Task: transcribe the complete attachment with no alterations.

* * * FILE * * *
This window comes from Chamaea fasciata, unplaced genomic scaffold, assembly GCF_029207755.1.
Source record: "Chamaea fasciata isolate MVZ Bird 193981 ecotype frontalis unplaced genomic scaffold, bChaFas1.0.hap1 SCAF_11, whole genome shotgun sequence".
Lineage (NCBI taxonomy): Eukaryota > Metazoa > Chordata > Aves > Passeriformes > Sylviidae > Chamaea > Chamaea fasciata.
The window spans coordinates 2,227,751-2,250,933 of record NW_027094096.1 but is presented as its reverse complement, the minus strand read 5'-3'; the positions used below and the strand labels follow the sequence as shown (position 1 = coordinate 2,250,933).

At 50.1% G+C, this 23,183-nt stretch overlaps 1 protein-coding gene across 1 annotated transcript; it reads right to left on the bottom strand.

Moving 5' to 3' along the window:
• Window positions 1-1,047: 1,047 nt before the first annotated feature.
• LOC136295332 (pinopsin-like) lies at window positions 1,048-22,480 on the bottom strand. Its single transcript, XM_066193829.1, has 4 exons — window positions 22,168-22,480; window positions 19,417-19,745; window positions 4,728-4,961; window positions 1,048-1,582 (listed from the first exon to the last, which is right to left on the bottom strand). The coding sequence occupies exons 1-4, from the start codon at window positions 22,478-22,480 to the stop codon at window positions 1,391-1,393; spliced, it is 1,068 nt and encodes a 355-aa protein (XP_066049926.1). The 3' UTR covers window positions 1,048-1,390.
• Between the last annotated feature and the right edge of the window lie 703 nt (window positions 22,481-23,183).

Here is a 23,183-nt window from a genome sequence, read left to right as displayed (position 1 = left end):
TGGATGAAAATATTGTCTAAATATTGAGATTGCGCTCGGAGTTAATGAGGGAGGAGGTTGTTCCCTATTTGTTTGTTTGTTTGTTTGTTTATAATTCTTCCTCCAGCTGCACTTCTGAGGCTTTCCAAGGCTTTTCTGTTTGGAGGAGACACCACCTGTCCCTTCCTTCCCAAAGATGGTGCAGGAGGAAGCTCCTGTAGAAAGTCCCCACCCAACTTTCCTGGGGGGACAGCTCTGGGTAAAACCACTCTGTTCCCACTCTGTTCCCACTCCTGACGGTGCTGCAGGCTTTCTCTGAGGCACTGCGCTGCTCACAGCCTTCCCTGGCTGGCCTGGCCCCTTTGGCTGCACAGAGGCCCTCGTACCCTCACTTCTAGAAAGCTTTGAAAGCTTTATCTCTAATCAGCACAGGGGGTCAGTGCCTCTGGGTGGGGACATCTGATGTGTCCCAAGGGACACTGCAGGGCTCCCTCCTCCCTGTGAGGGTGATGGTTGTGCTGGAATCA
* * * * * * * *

This window comes from Chamaea fasciata, unplaced genomic scaffold, assembly GCF_029207755.1.
Source record: "Chamaea fasciata isolate MVZ Bird 193981 ecotype frontalis unplaced genomic scaffold, bChaFas1.0.hap1 SCAF_11, whole genome shotgun sequence".
Lineage (NCBI taxonomy): Eukaryota > Metazoa > Chordata > Aves > Passeriformes > Sylviidae > Chamaea > Chamaea fasciata.
The window spans coordinates 2,227,751-2,250,933 of record NW_027094096.1 but is presented as its reverse complement, the minus strand read 5'-3'; the positions used below and the strand labels follow the sequence as shown (position 1 = coordinate 2,250,933).

At 50.1% G+C, this 23,183-nt stretch overlaps 1 protein-coding gene across 1 annotated transcript; it reads right to left on the bottom strand.

Moving 5' to 3' along the window:
• Window positions 1-1,047: 1,047 nt before the first annotated feature.
• LOC136295332 (pinopsin-like) lies at window positions 1,048-22,480 on the bottom strand. Its single transcript, XM_066193829.1, has 4 exons — window positions 22,168-22,480; window positions 19,417-19,745; window positions 4,728-4,961; window positions 1,048-1,582 (listed from the first exon to the last, which is right to left on the bottom strand). The coding sequence occupies exons 1-4, from the start codon at window positions 22,478-22,480 to the stop codon at window positions 1,391-1,393; spliced, it is 1,068 nt and encodes a 355-aa protein (XP_066049926.1). The 3' UTR covers window positions 1,048-1,390.
• Between the last annotated feature and the right edge of the window lie 703 nt (window positions 22,481-23,183).

Here is a 23,183-nt window from a genome sequence, read left to right as displayed (position 1 = left end):
TGGATGAAAATATTGTCTAAATATTGAGATTGCGCTCGGAGTTAATGAGGGAGGAGGTTGTTCCCTATTTGTTTGTTTGTTTGTTTGTTTATAATTCTTCCTCCAGCTGCACTTCTGAGGCTTTCCAAGGCTTTTCTGTTTGGAGGAGACACCACCTGTCCCTTCCTTCCCAAAGATGGTGCAGGAGGAAGCTCCTGTAGAAAGTCCCCACCCAACTTTCCTGGGGGGACAGCTCTGGGTAAAACCACTCTGTTCCCACTCTGTTCCCACTCCTGACGGTGCTGCAGGCTTTCTCTGAGGCACTGCGCTGCTCACAGCCTTCCCTGGCTGGCCTGGCCCCTTTGGCTGCACAGAGGCCCTCGTACCCTCACTTCTAGAAAGCTTTGAAAGCTTTATCTCTAATCAGCACAGGGGGTCAGTGCCTCTGGGTGGGGACATCTGATGTGTCCCAAGGGACACTGCAGGGCTCCCTCCTCCCTGTGAGGGTGATGGTTGTGCTGGAATCA